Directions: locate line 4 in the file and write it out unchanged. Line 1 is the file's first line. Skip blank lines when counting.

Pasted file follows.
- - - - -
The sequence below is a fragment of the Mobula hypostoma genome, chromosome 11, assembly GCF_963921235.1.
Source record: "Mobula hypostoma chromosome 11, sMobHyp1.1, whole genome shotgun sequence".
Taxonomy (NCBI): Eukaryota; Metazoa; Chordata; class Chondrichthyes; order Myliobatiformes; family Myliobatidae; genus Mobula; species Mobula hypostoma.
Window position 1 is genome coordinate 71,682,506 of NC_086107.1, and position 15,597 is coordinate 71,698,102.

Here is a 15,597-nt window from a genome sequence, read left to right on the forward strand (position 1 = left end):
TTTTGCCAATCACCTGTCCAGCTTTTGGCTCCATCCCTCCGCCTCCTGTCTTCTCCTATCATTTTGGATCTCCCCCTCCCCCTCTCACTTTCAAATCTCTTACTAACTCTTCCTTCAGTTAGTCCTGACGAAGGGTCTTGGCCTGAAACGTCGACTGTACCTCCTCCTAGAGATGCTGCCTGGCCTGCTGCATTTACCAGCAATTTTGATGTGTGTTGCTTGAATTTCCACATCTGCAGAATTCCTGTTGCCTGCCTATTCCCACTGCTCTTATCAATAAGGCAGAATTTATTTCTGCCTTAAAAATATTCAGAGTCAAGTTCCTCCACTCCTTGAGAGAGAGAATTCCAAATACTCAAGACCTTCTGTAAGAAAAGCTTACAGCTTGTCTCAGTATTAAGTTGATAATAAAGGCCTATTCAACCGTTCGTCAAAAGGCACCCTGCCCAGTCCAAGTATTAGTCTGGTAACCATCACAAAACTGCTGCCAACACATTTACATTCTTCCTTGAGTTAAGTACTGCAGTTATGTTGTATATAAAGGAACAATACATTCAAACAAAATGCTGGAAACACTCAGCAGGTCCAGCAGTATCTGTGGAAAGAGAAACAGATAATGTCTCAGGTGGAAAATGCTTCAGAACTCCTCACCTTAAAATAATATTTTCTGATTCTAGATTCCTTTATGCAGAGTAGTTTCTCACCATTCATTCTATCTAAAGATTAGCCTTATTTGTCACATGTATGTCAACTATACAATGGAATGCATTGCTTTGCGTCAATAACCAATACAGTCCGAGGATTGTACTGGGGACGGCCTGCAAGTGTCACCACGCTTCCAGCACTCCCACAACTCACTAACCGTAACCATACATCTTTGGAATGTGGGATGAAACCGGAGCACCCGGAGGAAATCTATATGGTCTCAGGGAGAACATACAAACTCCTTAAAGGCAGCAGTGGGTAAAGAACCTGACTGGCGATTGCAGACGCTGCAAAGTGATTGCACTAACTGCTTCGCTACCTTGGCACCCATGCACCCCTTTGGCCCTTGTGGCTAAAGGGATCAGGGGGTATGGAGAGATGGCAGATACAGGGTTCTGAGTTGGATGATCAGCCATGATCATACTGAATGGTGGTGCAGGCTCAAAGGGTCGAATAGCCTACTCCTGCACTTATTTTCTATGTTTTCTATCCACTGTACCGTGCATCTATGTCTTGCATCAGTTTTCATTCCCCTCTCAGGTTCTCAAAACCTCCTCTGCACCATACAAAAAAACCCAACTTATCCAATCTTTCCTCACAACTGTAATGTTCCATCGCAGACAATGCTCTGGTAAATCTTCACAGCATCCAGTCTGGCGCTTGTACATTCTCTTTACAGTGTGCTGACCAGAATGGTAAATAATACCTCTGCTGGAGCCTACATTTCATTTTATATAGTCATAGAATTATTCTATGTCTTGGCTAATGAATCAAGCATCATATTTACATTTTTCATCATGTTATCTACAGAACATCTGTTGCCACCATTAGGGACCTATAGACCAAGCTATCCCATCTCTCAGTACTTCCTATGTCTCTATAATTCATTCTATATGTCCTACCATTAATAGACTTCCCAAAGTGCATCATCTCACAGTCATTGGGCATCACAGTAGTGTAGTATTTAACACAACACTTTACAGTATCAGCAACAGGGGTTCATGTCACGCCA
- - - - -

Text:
Window position 1 is genome coordinate 71,682,506 of NC_086107.1, and position 15,597 is coordinate 71,698,102.